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Building local community through parenting discussion groups


I don't have a parenting roadmap. For the most part I've just tried my hardest to role model and make sure my kids know they are loved and supported. But the tween and teen years are not too far down the road, and I know that stuff starts to change for these innocent young 'uns. Media influences, peers, hormones, school pressure, dating -- all this messy stuff that makes me long for a stunted-growth machine that can freeze their ages at 5 and 8 for a few more years. Thankfully, I think I've found a way to make the aging process less scary: a locally-based, self-directed parenting discussion group.

Maybe there are lots of these around the country, but here in my neck of the woods these groups are ramping up in popularity. I've just started meeting with a boys parenting discussion group, and I'm already hooked and feeling very excited about future meetings. Here's how it works:

You find 10-12 parents of boys (or girls) from your community who want to be in the discussion group. You decide how often to meet (once a month in our case) and where to meet (preferably out of hearing range of children), like in a church or library meeting room. Each parent has purchased a discussion guide and they read one chapter, which is discussed at the next meeting. The discussion guide we're using (don't be turned off by the infomercial feel of this Web site; the guides are quite good) was compiled by a local parenting coach and is chock full of articles by parenting experts and includes questions/exercises for the group to discuss. Each chapter covers a specific theme, like media, personal development, safety, etc. We talk about our own personal challenges and learn about how other parents are dealing with various issues and provide support for one another. We also take an 'oath' of confidentiality.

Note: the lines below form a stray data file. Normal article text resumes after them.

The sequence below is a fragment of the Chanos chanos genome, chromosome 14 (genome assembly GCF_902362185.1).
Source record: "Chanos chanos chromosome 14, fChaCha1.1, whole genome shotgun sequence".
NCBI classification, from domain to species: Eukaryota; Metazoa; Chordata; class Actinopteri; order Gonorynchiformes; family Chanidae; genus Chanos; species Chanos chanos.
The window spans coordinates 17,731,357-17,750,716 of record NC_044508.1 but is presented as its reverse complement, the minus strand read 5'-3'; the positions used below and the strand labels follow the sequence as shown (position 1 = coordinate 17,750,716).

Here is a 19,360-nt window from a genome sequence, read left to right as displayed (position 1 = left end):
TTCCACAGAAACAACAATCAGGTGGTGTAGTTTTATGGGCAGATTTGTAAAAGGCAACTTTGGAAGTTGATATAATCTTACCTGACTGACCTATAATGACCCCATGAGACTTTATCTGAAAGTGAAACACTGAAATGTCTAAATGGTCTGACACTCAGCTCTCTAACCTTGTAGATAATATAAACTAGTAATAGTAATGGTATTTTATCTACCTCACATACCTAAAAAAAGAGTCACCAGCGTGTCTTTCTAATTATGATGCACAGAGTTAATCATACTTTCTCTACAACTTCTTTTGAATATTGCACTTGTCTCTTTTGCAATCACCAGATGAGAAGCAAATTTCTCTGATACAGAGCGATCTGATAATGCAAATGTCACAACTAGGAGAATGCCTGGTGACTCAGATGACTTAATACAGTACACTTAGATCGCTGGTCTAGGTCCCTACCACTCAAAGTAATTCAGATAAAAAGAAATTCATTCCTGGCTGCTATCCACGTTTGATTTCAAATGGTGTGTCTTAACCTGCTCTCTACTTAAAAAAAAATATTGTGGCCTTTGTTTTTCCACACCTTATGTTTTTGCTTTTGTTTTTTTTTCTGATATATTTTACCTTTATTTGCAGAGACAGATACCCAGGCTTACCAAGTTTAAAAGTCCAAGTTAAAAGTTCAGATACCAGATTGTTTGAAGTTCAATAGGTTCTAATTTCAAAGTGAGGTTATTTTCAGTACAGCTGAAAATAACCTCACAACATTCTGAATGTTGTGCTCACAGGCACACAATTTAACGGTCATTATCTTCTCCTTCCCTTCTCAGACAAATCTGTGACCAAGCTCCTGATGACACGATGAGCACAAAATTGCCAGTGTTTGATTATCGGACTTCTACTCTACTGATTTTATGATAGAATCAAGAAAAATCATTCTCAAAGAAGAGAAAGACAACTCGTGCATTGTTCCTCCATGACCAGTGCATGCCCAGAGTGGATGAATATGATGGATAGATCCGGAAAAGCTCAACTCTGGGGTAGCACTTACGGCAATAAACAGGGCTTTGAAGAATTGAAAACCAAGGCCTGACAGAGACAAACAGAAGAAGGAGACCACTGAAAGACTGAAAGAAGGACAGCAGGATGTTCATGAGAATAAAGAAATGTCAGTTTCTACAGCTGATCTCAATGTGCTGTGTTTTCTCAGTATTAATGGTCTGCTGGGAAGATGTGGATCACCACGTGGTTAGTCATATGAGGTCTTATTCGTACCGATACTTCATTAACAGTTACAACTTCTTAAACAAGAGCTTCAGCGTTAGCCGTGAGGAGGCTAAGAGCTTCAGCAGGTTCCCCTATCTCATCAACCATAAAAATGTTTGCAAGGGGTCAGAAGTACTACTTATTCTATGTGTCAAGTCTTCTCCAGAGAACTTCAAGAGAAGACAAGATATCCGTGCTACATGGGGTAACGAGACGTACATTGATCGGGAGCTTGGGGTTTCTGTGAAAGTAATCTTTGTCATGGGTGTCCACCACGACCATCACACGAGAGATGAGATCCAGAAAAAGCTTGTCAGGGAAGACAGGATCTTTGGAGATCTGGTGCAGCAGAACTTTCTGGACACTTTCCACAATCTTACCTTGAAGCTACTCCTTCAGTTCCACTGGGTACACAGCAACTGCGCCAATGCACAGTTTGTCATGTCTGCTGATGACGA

What I love about this self-directed model is that you are pulling from your immediate community and working together with parents who likely have similar values. (You can also hand-pick who to invite.) Two of my neighbors are in this group, as well as parents from our school and friends of friends. These are people I'll see on walks, at the grocery store, at school -- people who will be in my life in some capacity for many years to come. We meet in a location that is close and convenient and conducive to car-pooling, at a time that works for all. We'll be building a small network of local support over the course of year, which is how long our boys group will meet, and (hopefully) developing tools to help us raise healthy, happy boys. Hooray!

Have you participated in something similar? Are these groups gaining popularity in your community? The guide we're using (which is best for parents of elementary and middle school-aged kids) is not regionally-focused, so anyone from anywhere could use it. Start your own!


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